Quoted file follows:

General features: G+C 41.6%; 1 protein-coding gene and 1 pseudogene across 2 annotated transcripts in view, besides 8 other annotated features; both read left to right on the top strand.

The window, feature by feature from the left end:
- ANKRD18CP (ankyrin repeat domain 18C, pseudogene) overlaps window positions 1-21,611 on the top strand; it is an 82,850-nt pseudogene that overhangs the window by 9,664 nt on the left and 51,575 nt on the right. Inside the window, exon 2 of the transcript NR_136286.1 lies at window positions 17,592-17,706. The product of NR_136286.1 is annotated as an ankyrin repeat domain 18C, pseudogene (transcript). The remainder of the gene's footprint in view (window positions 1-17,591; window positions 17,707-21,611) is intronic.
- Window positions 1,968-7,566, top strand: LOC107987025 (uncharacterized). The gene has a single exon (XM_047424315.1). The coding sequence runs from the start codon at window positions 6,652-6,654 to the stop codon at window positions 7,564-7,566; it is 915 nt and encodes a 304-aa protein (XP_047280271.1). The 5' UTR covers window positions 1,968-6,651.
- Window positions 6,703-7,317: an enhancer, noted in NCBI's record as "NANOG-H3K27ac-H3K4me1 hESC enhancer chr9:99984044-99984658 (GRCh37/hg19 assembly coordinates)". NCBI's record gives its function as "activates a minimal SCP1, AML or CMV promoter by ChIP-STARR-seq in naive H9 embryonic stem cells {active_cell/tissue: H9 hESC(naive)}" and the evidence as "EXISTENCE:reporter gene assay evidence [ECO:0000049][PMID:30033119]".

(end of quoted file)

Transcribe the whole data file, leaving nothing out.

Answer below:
General features: G+C 41.6%; 1 protein-coding gene and 1 pseudogene across 2 annotated transcripts in view, besides 8 other annotated features; both read left to right on the top strand.

The window, feature by feature from the left end:
- ANKRD18CP (ankyrin repeat domain 18C, pseudogene) overlaps window positions 1-21,611 on the top strand; it is an 82,850-nt pseudogene that overhangs the window by 9,664 nt on the left and 51,575 nt on the right. Inside the window, exon 2 of the transcript NR_136286.1 lies at window positions 17,592-17,706. The product of NR_136286.1 is annotated as an ankyrin repeat domain 18C, pseudogene (transcript). The remainder of the gene's footprint in view (window positions 1-17,591; window positions 17,707-21,611) is intronic.
- Window positions 1,968-7,566, top strand: LOC107987025 (uncharacterized). The gene has a single exon (XM_047424315.1). The coding sequence runs from the start codon at window positions 6,652-6,654 to the stop codon at window positions 7,564-7,566; it is 915 nt and encodes a 304-aa protein (XP_047280271.1). The 5' UTR covers window positions 1,968-6,651.
- Window positions 6,703-7,317: an enhancer, noted in NCBI's record as "NANOG-H3K27ac-H3K4me1 hESC enhancer chr9:99984044-99984658 (GRCh37/hg19 assembly coordinates)". NCBI's record gives its function as "activates a minimal SCP1, AML or CMV promoter by ChIP-STARR-seq in naive H9 embryonic stem cells {active_cell/tissue: H9 hESC(naive)}" and the evidence as "EXISTENCE:reporter gene assay evidence [ECO:0000049][PMID:30033119]".